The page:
How Small Business Owners Can Reduce Stress and Anxiety | Mike McRitchie | Resume and LinkedIn Profile Writer

How Small Business Owners Can Reduce Stress and Anxiety | Mike McRitchie | Resume and LinkedIn Profile Writer

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Stress and anxiety can strike anyone at any time and may or may not have a definitive reason. However, for small business owners, the likelihood increases somewhat. 3 in 5 small business owners have admitted to experiencing anxiety, while 35% of those surveyed admitted to feelings of depression.

It goes without saying that those living with and working with high-stress levels don’t perform at their best. While some stress levels can be good for boosting productivity, high and ongoing levels can be detrimental to physical and mental health.

These tips can help you reduce stress in your life by bringing some calm to an otherwise hectic mind.

Find A Support System

You need to have a good support system you can rely on when things get tough and you need to help with anything. It can be family, friends, peers, or mentors who understand what you’re going through. Whether you need practical help or advice or just a shoulder to offload onto, you need a good support system to help through when times get tough.

Share your cares and worries, and allow them to give feedback, share their thoughts, and give you different views and perspectives that might be of value to you.

Practice Mindfulness

Mindfulness is the practice of fully concentrating on the task at hand. It doesn’t matter what it is you need to clear your mind of, the act of focusing on what you are doing at the exact moment, be it eating, watching a TV show, listening to a podcast, or anything else. Studies have shown that mindfulness effectively reduces stress and anxiety by allowing you to clear your mind and focus on one thing at a time without intrusive thoughts, thus giving you the mental clarity you need to help you focus and get things done.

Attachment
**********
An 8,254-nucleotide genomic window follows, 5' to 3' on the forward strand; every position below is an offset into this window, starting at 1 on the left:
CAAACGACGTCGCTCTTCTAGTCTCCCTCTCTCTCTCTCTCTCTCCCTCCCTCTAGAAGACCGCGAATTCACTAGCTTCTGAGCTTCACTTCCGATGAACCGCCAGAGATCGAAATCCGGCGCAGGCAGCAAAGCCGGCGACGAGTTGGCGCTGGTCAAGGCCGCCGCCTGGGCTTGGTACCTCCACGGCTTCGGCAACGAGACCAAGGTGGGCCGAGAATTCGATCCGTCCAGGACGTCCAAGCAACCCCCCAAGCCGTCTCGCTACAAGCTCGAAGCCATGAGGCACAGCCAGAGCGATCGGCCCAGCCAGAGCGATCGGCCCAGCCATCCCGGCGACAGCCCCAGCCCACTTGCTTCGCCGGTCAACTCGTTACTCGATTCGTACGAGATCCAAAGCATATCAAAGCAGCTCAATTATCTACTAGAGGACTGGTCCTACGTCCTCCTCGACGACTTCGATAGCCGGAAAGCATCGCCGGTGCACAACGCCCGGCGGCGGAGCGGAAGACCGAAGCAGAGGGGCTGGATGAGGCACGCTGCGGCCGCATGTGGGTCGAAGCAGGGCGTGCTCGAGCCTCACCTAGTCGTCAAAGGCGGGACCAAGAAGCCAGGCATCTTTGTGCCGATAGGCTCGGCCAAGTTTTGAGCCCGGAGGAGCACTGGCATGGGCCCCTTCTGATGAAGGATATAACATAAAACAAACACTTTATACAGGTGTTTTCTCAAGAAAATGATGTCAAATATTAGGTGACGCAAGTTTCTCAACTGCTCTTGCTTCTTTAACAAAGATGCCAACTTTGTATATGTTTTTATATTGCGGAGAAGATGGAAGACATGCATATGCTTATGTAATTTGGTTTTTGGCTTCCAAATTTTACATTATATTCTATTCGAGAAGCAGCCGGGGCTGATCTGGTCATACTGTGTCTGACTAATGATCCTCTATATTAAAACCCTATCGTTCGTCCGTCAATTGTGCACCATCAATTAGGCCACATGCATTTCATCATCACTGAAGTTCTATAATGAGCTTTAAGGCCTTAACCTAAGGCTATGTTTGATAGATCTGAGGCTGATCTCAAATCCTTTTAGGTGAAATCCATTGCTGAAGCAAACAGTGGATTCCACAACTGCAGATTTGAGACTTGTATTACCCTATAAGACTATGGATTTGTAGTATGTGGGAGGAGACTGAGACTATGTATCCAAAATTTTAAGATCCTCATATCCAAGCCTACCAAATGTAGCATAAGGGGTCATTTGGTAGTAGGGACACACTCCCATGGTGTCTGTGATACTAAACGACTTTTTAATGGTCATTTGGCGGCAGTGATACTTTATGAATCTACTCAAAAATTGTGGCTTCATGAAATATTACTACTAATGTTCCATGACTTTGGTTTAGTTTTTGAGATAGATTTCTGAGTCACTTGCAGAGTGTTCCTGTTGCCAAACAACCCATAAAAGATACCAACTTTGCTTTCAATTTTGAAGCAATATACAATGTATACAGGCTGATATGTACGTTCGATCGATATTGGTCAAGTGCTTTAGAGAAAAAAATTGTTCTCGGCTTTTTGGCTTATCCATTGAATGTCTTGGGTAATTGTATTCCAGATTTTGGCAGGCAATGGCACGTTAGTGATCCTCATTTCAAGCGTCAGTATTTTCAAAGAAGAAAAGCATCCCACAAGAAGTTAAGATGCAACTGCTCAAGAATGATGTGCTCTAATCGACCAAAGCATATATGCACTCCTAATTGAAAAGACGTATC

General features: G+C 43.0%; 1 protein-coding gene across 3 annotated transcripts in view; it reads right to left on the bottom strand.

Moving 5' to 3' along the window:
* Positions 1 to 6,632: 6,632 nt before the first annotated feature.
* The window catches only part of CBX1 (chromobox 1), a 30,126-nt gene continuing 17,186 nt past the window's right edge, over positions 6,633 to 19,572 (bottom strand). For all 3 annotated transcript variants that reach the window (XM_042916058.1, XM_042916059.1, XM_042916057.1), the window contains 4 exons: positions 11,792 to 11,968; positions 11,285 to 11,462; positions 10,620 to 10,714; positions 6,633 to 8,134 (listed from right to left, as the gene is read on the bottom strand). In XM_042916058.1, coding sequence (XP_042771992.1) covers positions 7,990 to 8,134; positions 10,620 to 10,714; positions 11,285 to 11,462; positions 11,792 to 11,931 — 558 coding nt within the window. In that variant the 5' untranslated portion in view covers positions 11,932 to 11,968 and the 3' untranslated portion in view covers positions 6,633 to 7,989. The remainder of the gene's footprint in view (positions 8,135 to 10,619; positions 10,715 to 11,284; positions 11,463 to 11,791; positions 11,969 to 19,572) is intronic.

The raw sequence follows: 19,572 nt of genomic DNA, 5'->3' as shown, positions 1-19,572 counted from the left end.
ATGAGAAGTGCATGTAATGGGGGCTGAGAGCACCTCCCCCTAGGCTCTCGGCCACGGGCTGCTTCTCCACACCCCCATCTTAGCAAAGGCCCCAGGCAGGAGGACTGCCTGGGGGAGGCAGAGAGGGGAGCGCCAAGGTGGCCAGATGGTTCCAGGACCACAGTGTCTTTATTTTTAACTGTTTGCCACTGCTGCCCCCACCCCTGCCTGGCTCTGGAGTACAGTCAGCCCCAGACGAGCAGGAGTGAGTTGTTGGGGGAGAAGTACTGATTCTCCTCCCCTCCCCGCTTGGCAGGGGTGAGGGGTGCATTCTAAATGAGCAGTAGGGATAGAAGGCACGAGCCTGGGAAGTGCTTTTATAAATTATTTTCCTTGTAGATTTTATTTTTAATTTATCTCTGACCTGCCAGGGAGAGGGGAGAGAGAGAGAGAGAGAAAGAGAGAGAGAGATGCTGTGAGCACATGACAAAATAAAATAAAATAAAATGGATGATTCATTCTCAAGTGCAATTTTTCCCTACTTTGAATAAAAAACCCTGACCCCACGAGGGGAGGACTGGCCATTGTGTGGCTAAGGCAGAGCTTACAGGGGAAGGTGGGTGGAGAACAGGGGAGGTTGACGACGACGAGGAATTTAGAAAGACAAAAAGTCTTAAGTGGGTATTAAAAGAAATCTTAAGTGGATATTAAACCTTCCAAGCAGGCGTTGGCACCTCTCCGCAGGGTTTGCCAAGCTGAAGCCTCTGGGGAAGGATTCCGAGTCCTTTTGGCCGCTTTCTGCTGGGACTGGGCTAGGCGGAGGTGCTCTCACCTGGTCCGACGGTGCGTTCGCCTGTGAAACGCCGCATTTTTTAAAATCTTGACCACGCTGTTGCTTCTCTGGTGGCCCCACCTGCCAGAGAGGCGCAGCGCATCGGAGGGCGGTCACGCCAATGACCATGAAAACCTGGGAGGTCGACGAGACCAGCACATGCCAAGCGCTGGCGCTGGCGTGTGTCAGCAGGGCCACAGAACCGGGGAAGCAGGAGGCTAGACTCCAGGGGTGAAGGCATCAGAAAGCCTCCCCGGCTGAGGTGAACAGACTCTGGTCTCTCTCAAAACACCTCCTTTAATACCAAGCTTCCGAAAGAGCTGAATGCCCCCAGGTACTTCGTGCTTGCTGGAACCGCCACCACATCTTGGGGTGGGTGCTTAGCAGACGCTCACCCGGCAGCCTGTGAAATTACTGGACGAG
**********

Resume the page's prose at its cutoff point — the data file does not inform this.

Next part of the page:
Take Time Out

It doesn’t matter how or where you find the time; it’s just that you do. It might be that you need to take a few 10 minutes of bread throughout the day to sleep, turn the phone off, and simply do nothing but lie back and close your eyes. Or you might feel that setting boundaries such as no work post 6 pm at night or between 10 pm and 8 am works better for you. 

Whatever you can do, schedule downtime to help you rest and relax. The more you keep going, the greater the risk of burnout and the more intense your stressors will seem. A good idea is to find some essential oils or homeopathic remedies that can help you relax, such as Magnesium, lavender, valerian root, pure and potent Phenibut HCL, or ashwagandha, which are known to have relaxing properties, which can help you to unwind during your downtime.


If doctors would prescribe a good night’s sleep, chances are most of them would. Sleep can be one of the most restorative activities you can do, and while stress and anxiety can impact your ability to sleep, the catch is it can also improve it. The better quality sleep you get, the fresher you will feel and ready to tackle your problems head-on. So try to work out a good sleeping schedule for you, be it going to bed at the same time each night and waking up at the same time each day, removing electronics from the bedroom, or using sleep aids that can help you fall into a deeper night’s sleep easier.

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